So here we are. Are you all ok?
These are hard times.
Many are struggling financially, many are struggling emotionally and most of us are feeling trapped and stir-crazy.
I know I am. I am very privileged to not worry about having enough to eat or a place to stay. But I am still very stressed.
I miss my students. I miss my workout friends. Cosplay husband is at half salary. I worry about my high-risk friends and family. I fight migraines every day. (This is not in order of importance).
So much I can’t do anything about. What can I do though? MAKE MASKS.
I sew! I’m a crafter! And what’s more, I HAVE A FABRIC STASH.
I, like my mother before me, like so many of us who costume, craft, and sew, have a hard time throwing out ANY supplies.
Especially if you cosplay! You never know what you might need or be able to use!
As I’ve shared here before, Kiogenic (cosplay daughter) and I started cosplaying as a financially-strapped single Mom and daughter. Thrift shops were our friend, and we reused EVERYTHING.
The shotgun shells for Yang’s Gauntlets here? Wine corks that Kiogenic painted red. (I drank the wine).
So yes, over time, the arts and crafts room turned into, well, a disaster area of a dump of all the things that “we might have a use for.”
Yeah. It was a disaster. But also an opportunity. I wanted to make masks, and luckily, one of the sf/fantasy academics I follow on twitter had posted a great pattern and tutorial. All credit and love to CZ Edwards fro this great pattern! You can print directly onto printer paper and then there are step-by-step instructions, even for beginners. There is a simple double-sided mask with interfacing (or an extra layer of cotton) and an additional pattern if you want to make a pocket for inserting an additional filter (folks are using coffee filters, kleenex, etc.)
If the above pattern seems daunting, the CDC has a less complex (but arguably less effective) pattern and set of instructions here.
It was exactly what I needed to make masks for myself, my family, and an increasing number of friends who want to keep themselves and others safe.
But first Kiogenic and I had to clean up the arts and crafts room. And we did (which turned out to be necessary anyway- Kiogenic is pursuing an art degree and ended up having to complete her advanced painting class at home)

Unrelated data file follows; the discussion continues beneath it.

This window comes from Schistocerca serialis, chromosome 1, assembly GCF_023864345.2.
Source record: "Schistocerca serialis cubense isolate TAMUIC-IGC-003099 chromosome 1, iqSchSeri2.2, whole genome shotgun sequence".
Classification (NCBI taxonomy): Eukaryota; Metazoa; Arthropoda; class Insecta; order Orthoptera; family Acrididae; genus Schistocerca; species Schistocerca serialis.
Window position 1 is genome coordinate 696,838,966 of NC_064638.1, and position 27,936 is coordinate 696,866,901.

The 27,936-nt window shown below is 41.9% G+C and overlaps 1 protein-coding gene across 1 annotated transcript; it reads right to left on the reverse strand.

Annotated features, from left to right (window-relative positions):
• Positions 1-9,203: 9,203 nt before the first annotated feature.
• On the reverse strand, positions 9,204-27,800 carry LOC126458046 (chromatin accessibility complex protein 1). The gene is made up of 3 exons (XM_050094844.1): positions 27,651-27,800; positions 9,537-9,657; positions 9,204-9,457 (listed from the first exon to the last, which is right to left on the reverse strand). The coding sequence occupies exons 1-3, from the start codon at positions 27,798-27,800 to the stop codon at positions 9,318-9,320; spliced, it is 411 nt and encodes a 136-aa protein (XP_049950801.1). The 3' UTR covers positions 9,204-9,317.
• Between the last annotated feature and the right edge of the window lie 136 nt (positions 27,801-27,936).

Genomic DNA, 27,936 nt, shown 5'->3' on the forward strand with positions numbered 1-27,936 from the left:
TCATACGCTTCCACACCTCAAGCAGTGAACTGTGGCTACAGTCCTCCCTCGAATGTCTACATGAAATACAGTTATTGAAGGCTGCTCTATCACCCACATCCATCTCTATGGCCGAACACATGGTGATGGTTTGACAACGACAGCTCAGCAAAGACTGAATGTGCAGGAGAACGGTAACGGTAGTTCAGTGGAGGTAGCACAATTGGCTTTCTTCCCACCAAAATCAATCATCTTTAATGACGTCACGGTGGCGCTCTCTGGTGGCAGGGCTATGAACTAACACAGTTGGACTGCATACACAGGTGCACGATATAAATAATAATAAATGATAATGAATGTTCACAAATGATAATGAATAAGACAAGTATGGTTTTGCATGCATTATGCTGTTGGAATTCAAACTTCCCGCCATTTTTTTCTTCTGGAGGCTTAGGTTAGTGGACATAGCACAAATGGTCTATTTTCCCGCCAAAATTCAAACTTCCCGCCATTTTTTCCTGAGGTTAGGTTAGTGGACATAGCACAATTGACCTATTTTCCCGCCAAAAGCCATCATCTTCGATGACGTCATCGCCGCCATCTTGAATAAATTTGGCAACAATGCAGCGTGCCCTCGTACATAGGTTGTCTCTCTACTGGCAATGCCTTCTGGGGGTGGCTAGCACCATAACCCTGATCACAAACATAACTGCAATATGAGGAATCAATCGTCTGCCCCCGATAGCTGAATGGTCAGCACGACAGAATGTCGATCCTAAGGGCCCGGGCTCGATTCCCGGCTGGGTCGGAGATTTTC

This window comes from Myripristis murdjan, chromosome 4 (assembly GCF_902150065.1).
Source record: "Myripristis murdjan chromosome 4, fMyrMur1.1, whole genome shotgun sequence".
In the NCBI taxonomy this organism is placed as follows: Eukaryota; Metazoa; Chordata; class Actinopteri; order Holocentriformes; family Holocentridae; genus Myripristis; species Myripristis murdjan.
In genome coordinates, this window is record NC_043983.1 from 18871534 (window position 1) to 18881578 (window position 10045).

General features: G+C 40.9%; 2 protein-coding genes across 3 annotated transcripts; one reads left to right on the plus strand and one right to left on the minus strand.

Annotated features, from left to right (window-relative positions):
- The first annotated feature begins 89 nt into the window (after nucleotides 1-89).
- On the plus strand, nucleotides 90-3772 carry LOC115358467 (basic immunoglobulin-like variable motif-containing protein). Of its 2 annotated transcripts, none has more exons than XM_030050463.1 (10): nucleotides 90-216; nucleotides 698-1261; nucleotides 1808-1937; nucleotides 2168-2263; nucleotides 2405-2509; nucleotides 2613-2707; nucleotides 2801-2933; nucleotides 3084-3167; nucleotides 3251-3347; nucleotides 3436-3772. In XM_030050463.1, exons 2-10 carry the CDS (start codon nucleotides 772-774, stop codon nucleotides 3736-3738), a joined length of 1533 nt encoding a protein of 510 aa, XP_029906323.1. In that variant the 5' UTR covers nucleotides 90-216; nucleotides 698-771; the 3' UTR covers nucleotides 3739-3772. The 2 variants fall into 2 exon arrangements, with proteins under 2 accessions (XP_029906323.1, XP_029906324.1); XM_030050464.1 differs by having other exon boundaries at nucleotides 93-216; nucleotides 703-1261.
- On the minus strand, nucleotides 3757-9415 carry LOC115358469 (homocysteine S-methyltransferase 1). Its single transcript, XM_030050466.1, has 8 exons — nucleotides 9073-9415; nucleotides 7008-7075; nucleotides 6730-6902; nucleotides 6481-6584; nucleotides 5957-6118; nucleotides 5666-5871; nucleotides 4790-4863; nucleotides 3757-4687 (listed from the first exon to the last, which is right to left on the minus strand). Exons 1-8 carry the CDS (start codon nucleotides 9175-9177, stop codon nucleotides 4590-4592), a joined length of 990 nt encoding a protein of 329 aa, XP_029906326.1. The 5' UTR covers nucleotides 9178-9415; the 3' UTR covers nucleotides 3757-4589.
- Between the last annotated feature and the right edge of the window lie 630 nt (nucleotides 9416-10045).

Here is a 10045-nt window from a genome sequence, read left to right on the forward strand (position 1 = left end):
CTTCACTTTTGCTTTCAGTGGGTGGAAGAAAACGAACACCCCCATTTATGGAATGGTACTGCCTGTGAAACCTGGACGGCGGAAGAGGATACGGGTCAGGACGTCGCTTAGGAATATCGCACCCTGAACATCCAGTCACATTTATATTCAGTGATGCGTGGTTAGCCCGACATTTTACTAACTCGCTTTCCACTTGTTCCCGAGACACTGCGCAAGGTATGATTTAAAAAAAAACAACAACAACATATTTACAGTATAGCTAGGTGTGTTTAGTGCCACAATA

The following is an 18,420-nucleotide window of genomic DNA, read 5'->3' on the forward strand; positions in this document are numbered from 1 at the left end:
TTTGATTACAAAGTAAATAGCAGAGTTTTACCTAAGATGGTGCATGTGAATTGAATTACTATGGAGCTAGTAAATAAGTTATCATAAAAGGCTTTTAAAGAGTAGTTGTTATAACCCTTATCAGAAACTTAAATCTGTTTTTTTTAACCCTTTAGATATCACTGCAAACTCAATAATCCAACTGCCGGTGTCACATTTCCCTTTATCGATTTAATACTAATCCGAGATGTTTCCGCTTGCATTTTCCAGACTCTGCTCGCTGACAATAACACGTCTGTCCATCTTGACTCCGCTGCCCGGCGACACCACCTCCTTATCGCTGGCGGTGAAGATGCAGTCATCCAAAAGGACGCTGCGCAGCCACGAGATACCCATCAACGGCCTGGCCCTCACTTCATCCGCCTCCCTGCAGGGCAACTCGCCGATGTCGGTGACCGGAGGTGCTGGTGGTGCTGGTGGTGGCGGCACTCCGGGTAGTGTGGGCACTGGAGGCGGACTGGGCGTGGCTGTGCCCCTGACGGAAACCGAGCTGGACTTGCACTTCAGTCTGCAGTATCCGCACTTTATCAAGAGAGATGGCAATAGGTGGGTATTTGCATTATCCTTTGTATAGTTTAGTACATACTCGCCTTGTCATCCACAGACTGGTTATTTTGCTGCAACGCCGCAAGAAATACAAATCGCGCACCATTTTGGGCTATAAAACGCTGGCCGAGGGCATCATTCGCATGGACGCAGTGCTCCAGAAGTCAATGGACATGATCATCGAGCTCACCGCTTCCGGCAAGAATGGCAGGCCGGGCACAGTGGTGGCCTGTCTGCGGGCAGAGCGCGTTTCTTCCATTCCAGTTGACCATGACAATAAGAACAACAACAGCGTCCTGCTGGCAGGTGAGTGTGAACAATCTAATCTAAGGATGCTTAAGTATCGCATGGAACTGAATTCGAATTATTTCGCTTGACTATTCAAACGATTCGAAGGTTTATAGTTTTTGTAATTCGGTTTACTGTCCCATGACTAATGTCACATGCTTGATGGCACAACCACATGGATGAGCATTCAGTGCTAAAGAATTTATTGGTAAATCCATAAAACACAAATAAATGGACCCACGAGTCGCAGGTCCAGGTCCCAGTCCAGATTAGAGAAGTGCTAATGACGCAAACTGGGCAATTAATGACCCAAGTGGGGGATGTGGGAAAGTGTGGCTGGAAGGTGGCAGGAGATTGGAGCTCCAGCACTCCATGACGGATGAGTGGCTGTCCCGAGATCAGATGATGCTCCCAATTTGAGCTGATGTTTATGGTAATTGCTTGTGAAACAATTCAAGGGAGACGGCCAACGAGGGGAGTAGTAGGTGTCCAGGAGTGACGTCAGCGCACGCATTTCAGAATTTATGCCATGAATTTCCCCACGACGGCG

All best practices, as described by reputable sources, indicate that tightly woven cotton (quilting cotton) is your best bet for mask material. The tight weave does as good a job as possible in providing a filter but still makes it possible to breathe. The room more organized, I found a LOT of cotton, saved from previous projects, and took the advice to hold it up to the light to see how much light penetrated. This is an easy way of picking the pieces with the tightest weave. Since I am leaving the house only rarely (grocery shopping for us, my parents and in-laws) I was grateful to have the stash of fabric AND a stash of interfacing! My pack-rat sewing/crafting habits were VINDICATED!
The room cleared out, we now had room for Kiogenic to paint AND for me to sew.
I made masks for me, cosplay husband and Kiogenic, as well as for our folks. Then, when former students and other friends asked if I could make them masks, I, of course, said yes (I still had PLENTY of fabric). Small problem: I was out of interfacing. Here, I was saved by my mother, who- though she has not sewn regularly for a decade, came through with her stash. I called, on the off chance she had interfacing. She didn’t think so, but she would “check” and call me back.
She had a bit.
And so, not only was my fabric stash justified, so was that of my Mom! We win!
So the next time someone gives you trouble about your fabric, or craft stash, tell them that it is just prepping for disaster, being ready for (if not the apocalypse) then at least big emergencies. If you keep things that can be useful, then you can help protect yourself, your loved ones, and others in the community.
Stay safe, friends. Wash your hands. Keep your distance. Care about others and WEAR A MASK!